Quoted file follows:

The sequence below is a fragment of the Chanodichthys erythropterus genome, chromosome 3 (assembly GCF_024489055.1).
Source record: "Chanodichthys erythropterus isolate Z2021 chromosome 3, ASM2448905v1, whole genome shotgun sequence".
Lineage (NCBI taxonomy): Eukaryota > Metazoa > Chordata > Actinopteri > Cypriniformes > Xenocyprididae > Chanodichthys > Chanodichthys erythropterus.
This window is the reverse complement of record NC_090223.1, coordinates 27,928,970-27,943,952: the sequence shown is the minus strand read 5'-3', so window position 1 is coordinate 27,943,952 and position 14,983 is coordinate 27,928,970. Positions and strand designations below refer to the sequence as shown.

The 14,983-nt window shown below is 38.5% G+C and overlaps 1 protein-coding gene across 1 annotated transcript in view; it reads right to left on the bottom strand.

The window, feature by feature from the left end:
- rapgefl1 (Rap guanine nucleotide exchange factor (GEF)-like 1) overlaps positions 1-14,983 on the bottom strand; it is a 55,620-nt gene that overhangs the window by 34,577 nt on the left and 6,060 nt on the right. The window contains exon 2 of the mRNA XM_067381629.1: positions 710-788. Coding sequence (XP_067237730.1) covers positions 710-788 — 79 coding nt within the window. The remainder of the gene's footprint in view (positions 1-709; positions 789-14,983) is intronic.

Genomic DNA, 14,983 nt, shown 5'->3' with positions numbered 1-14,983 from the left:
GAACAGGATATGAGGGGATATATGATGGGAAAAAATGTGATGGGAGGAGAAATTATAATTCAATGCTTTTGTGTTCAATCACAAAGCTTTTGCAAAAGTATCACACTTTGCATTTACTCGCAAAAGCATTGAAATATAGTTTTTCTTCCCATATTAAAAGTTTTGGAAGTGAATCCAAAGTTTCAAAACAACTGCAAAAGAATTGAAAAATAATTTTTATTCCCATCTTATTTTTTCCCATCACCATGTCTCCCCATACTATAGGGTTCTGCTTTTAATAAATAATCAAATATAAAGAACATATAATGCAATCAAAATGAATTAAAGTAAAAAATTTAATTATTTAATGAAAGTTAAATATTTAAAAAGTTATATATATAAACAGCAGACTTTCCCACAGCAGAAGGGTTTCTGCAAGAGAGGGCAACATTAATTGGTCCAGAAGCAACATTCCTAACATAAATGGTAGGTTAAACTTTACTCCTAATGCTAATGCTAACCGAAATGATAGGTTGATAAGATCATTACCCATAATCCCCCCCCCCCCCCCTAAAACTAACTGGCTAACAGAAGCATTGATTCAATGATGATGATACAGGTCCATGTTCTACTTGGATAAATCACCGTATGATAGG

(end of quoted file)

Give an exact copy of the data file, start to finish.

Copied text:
The sequence below is a fragment of the Chanodichthys erythropterus genome, chromosome 3 (assembly GCF_024489055.1).
Source record: "Chanodichthys erythropterus isolate Z2021 chromosome 3, ASM2448905v1, whole genome shotgun sequence".
Lineage (NCBI taxonomy): Eukaryota > Metazoa > Chordata > Actinopteri > Cypriniformes > Xenocyprididae > Chanodichthys > Chanodichthys erythropterus.
This window is the reverse complement of record NC_090223.1, coordinates 27,928,970-27,943,952: the sequence shown is the minus strand read 5'-3', so window position 1 is coordinate 27,943,952 and position 14,983 is coordinate 27,928,970. Positions and strand designations below refer to the sequence as shown.

The 14,983-nt window shown below is 38.5% G+C and overlaps 1 protein-coding gene across 1 annotated transcript in view; it reads right to left on the bottom strand.

The window, feature by feature from the left end:
- rapgefl1 (Rap guanine nucleotide exchange factor (GEF)-like 1) overlaps positions 1-14,983 on the bottom strand; it is a 55,620-nt gene that overhangs the window by 34,577 nt on the left and 6,060 nt on the right. The window contains exon 2 of the mRNA XM_067381629.1: positions 710-788. Coding sequence (XP_067237730.1) covers positions 710-788 — 79 coding nt within the window. The remainder of the gene's footprint in view (positions 1-709; positions 789-14,983) is intronic.

Genomic DNA, 14,983 nt, shown 5'->3' with positions numbered 1-14,983 from the left:
GAACAGGATATGAGGGGATATATGATGGGAAAAAATGTGATGGGAGGAGAAATTATAATTCAATGCTTTTGTGTTCAATCACAAAGCTTTTGCAAAAGTATCACACTTTGCATTTACTCGCAAAAGCATTGAAATATAGTTTTTCTTCCCATATTAAAAGTTTTGGAAGTGAATCCAAAGTTTCAAAACAACTGCAAAAGAATTGAAAAATAATTTTTATTCCCATCTTATTTTTTCCCATCACCATGTCTCCCCATACTATAGGGTTCTGCTTTTAATAAATAATCAAATATAAAGAACATATAATGCAATCAAAATGAATTAAAGTAAAAAATTTAATTATTTAATGAAAGTTAAATATTTAAAAAGTTATATATATAAACAGCAGACTTTCCCACAGCAGAAGGGTTTCTGCAAGAGAGGGCAACATTAATTGGTCCAGAAGCAACATTCCTAACATAAATGGTAGGTTAAACTTTACTCCTAATGCTAATGCTAACCGAAATGATAGGTTGATAAGATCATTACCCATAATCCCCCCCCCCCCCCCTAAAACTAACTGGCTAACAGAAGCATTGATTCAATGATGATGATACAGGTCCATGTTCTACTTGGATAAATCACCGTATGATAGG